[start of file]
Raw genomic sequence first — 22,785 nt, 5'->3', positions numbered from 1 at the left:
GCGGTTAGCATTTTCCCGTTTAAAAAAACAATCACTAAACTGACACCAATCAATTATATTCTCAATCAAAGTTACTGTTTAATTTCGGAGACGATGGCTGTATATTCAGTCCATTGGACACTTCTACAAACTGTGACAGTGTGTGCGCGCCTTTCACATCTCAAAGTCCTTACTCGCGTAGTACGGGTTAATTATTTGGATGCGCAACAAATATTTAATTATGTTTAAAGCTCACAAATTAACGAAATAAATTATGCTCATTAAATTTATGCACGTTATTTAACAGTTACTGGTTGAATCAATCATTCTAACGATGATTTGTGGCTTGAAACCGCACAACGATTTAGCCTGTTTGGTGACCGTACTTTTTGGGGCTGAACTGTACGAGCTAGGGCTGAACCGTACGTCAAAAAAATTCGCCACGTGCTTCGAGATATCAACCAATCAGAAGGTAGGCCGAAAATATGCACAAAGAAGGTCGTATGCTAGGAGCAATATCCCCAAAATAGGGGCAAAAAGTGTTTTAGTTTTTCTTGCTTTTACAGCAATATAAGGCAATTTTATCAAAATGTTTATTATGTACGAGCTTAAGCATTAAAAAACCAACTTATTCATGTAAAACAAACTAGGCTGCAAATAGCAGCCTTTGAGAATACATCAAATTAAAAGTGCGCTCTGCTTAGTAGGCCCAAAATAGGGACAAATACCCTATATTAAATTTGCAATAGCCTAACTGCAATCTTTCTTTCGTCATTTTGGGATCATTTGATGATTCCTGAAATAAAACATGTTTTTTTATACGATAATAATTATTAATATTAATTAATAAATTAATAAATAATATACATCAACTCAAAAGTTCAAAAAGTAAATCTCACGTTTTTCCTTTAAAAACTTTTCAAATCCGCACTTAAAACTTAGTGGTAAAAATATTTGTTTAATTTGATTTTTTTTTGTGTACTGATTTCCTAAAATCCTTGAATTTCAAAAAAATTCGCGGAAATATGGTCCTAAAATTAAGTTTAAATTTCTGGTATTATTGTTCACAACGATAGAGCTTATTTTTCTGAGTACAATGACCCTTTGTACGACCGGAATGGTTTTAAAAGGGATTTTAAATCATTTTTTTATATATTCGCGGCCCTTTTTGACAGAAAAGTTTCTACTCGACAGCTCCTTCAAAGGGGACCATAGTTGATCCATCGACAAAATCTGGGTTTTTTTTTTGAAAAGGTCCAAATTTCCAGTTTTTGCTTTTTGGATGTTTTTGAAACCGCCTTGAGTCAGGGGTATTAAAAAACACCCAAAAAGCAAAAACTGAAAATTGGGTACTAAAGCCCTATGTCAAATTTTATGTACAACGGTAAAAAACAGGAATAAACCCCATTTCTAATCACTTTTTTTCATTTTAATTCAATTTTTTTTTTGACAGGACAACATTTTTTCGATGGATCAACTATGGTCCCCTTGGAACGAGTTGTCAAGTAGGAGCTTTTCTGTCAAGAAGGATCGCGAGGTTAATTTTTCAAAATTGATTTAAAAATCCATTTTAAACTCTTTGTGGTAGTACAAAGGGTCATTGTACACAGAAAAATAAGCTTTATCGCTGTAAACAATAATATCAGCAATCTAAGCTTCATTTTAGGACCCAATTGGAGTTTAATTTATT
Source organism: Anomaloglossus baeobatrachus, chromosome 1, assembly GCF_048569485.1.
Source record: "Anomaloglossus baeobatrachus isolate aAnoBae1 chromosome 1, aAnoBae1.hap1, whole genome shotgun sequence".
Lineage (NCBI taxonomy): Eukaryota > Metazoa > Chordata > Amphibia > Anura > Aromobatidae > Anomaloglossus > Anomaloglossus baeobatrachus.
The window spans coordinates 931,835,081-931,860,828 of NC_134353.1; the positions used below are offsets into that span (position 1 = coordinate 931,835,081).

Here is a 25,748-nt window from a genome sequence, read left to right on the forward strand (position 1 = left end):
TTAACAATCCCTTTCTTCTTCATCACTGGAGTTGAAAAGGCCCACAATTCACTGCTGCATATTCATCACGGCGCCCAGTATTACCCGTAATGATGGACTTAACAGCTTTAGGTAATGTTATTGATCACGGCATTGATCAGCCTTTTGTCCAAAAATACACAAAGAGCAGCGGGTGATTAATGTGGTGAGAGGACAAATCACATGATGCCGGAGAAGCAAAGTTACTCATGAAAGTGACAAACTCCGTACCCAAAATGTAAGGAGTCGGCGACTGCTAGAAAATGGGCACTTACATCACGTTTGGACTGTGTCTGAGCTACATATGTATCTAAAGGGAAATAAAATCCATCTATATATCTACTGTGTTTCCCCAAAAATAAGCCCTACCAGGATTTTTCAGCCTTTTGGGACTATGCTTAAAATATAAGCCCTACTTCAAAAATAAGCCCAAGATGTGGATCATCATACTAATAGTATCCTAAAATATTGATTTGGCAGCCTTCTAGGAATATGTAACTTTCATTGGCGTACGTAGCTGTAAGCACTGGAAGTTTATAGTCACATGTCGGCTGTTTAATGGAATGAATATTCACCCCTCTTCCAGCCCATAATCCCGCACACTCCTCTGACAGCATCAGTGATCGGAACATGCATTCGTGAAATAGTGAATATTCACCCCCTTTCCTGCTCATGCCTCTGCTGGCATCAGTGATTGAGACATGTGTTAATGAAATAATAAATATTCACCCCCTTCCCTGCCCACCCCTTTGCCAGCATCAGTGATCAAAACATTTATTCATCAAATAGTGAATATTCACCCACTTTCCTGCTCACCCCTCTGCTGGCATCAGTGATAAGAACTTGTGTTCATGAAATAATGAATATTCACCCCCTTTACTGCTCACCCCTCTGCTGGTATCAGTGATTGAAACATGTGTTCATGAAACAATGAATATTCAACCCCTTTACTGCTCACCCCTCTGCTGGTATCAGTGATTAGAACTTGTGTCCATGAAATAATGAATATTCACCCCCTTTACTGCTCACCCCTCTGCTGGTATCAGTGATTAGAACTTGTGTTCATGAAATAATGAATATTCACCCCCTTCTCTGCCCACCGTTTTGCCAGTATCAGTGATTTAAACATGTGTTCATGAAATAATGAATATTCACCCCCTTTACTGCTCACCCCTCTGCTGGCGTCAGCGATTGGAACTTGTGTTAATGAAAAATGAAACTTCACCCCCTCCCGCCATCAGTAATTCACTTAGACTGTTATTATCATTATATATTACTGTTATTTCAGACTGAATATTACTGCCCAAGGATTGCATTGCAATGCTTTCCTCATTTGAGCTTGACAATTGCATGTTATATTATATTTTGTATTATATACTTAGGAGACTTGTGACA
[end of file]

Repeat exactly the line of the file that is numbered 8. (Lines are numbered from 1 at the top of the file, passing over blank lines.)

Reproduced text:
TTAACAATCCCTTTCTTCTTCATCACTGGAGTTGAAAAGGCCCACAATTCACTGCTGCATATTCATCACGGCGCCCAGTATTACCCGTAATGATGGACTTAACAGCTTTAGGTAATGTTATTGATCACGGCATTGATCAGCCTTTTGTCCAAAAATACACAAAGAGCAGCGGGTGATTAATGTGGTGAGAGGACAAATCACATGATGCCGGAGAAGCAAAGTTACTCATGAAAGTGACAAACTCCGTACCCAAAATGTAAGGAGTCGGCGACTGCTAGAAAATGGGCACTTACATCACGTTTGGACTGTGTCTGAGCTACATATGTATCTAAAGGGAAATAAAATCCATCTATATATCTACTGTGTTTCCCCAAAAATAAGCCCTACCAGGATTTTTCAGCCTTTTGGGACTATGCTTAAAATATAAGCCCTACTTCAAAAATAAGCCCAAGATGTGGATCATCATACTAATAGTATCCTAAAATATTGATTTGGCAGCCTTCTAGGAATATGTAACTTTCATTGGCGTACGTAGCTGTAAGCACTGGAAGTTTATAGTCACATGTCGGCTGTTTAATGGAATGAATATTCACCCCTCTTCCAGCCCATAATCCCGCACACTCCTCTGACAGCATCAGTGATCGGAACATGCATTCGTGAAATAGTGAATATTCACCCCCTTTCCTGCTCATGCCTCTGCTGGCATCAGTGATTGAGACATGTGTTAATGAAATAATAAATATTCACCCCCTTCCCTGCCCACCCCTTTGCCAGCATCAGTGATCAAAACATTTATTCATCAAATAGTGAATATTCACCCACTTTCCTGCTCACCCCTCTGCTGGCATCAGTGATAAGAACTTGTGTTCATGAAATAATGAATATTCACCCCCTTTACTGCTCACCCCTCTGCTGGTATCAGTGATTGAAACATGTGTTCATGAAACAATGAATATTCAACCCCTTTACTGCTCACCCCTCTGCTGGTATCAGTGATTAGAACTTGTGTCCATGAAATAATGAATATTCACCCCCTTTACTGCTCACCCCTCTGCTGGTATCAGTGATTAGAACTTGTGTTCATGAAATAATGAATATTCACCCCCTTCTCTGCCCACCGTTTTGCCAGTATCAGTGATTTAAACATGTGTTCATGAAATAATGAATATTCACCCCCTTTACTGCTCACCCCTCTGCTGGCGTCAGCGATTGGAACTTGTGTTAATGAAAAATGAAACTTCACCCCCTCCCGCCATCAGTAATTCACTTAGACTGTTATTATCATTATATATTACTGTTATTTCAGACTGAATATTACTGCCCAAGGATTGCATTGCAATGCTTTCCTCATTTGAGCTTGACAATTGCATGTTATATTATATTTTGTATTATATACTTAGGAGACTTGTGACA